Many famous cartoonists and animators started their career at Bray Studios, including Walter Lantz (Woody WoodpeckerPaul Terry (Heckle and Jeckle) and Max Fleischer (Betty Boop, Popeye). The latter then patented a whole new technique called rotoscoping, which would involved using live-action film recordings as a reference point to create realistic animated movements. It was the beginning of a rudimentary form of motion capture, which is still used in games and 3D animation to aim for the highest possible level of realism.

In 1919, Felix the Cat was introduced by Musical Mews and Feline Follies. He is considered to be the first animated movie star – but things were still getting warmed up in the animation scene. All of these early animation movies were silent, and just like with live-action movies, music was often played live in theatres to add to the entertainment factor.

In 1928, things were destined to change forever.

The rise of Disney and synchronised sound

In 1920, an 18-year-old Walt Disney worked with Ub Iwerks and Fred Harman at the Slide Company, an animation studio which produced cutout animation commercials and was much averse to innovation and risk. Disney loved animation and would therefore spend days experimenting new techniques and studying the craft. In 1921, he managed to sell Newman Laugh-O-Grams to the owner of the three local Newman Theatres, as a series which satirised local topics. He started gaining local popularity, but still not enough to rise to national success.

Disney loved fairy tales and started working on his own Kaycee Studio on the side, experimenting with animation and crafting seven-minute long modernised fairy tale cartoons.

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Steamboat Willie was not Mickey's first appearance, but it was the first to find a distributor. It was also the first animated film to feature synchronised sound.

The history of Disney will probably deserve an article entirely by itself, but for now, know this: After a few successes, Disney left his job and started working on a series of projects with his employees. In 1923, he founded the Disney Brothers Cartoon Studio, then moved to Hollywood to seal a deal with New York film distributor Margaret J. Winkler, former owner of the rights to Felix the Cat. Disney worked on the Alice Comedies series for a while, then, in 1927, he introduced Oswald the Lucky Rabbit, who soon became a cartoon star. Just one year later, after failed negotiations, Charles Mintz took control of production and Disney lost his rights to Oswald.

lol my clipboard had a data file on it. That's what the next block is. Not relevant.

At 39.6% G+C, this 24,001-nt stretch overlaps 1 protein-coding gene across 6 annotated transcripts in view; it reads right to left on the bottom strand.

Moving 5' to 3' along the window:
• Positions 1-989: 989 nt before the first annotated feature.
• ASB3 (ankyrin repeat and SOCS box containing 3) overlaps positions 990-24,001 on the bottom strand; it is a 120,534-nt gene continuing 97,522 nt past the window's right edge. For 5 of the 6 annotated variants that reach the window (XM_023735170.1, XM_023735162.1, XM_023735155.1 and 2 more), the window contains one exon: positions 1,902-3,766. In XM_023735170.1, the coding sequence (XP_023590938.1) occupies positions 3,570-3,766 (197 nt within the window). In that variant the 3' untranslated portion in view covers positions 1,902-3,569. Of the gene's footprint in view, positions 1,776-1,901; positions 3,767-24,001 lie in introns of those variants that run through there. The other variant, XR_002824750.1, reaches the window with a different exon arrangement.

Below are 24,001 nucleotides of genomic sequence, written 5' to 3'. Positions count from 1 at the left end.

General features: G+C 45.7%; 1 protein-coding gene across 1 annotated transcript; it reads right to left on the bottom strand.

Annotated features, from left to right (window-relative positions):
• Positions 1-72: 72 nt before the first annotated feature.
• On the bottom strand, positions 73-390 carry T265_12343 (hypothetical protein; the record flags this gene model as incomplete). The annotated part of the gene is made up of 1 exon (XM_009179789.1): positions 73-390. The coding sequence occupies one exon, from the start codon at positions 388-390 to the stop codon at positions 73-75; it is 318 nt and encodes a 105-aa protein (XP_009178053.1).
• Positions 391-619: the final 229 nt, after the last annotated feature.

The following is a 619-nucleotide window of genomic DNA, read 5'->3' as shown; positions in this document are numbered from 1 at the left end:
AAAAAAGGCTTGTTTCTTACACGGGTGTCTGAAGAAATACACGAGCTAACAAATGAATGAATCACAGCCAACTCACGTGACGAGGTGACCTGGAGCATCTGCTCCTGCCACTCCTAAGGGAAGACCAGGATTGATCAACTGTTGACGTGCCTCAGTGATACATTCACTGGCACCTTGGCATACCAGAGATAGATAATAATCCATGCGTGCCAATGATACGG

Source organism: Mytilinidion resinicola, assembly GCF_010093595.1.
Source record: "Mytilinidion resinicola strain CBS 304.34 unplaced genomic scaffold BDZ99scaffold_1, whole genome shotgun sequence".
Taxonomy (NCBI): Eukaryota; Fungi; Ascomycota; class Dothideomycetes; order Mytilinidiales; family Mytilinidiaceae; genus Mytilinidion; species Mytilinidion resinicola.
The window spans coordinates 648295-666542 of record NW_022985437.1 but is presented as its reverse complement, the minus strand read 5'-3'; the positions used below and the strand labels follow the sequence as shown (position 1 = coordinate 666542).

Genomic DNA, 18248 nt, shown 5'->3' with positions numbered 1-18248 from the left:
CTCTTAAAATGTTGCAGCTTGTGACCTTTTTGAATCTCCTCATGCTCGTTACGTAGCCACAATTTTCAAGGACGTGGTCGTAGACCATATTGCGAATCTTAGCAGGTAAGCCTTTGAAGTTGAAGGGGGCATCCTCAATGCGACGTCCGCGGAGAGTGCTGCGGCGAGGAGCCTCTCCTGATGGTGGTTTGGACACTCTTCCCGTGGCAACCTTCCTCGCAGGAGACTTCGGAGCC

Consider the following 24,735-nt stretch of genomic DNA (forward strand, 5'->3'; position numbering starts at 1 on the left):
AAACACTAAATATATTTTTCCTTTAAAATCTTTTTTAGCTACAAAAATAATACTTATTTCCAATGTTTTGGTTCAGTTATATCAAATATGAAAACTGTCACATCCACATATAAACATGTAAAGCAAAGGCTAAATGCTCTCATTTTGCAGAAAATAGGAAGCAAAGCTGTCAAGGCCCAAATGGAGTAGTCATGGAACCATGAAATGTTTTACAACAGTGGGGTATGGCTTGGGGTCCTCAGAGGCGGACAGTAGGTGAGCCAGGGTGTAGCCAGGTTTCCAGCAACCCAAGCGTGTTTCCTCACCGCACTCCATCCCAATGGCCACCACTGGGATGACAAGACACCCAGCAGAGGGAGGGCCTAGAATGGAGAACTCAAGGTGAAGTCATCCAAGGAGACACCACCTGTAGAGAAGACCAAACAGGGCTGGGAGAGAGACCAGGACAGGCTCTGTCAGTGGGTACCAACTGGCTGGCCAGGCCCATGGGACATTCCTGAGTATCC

It is said that a certain mouse was born out of a scribbled sketch during a train trip. Hard to say if that story is true or just a pleasant novelisation, but soon enough, as he developed the last Oswald cartoons for Mintz, Disney started working on Mickey Mouse in secret as a replacement to Oswald. Contrary to popular belief, Mickey’s debut was not with Steamboat Willie; the Mouse was introduced with a test screening of the cartoon short Plane Crazy, on May 15, 1928, but it failed to impress the audience. A few months later, on 18 November 1928, Steamboat Willie was released in New York, co-directed by Disney and Iwerks, who served as the head animator. It was the third Mickey cartoon produced, but the first one to find a distributor. It was the first film to feature perfectly synchronised sound design and soundtrack. The golden age of animation was born.

The Golden Age of Animation

With the rise of synchronised sound, theatrical cartoons became a key part of popular culture. Mickey Mouse and other characters all joined together in the Silly Symphonies, while companies other than Disney all tried their hand at creating popular characters for the general public. These included Warner Bros’ Merrie Melodies and Fleischer, who popularised Betty Boop and Popeye.

It was only around a decade later, in December 1937, that Disney released Snow White and the Seven Dwarfs, the first hand-drawn animated feature film. The soundtrack, the jokes, the quality of animation and the plot were state of the art, and employed techniques such as rotoscoping to ensure maximum realism. Over 1.5 million cels were used to create Snow White. It became a worldwide success and kickstarted the era of animated feature films.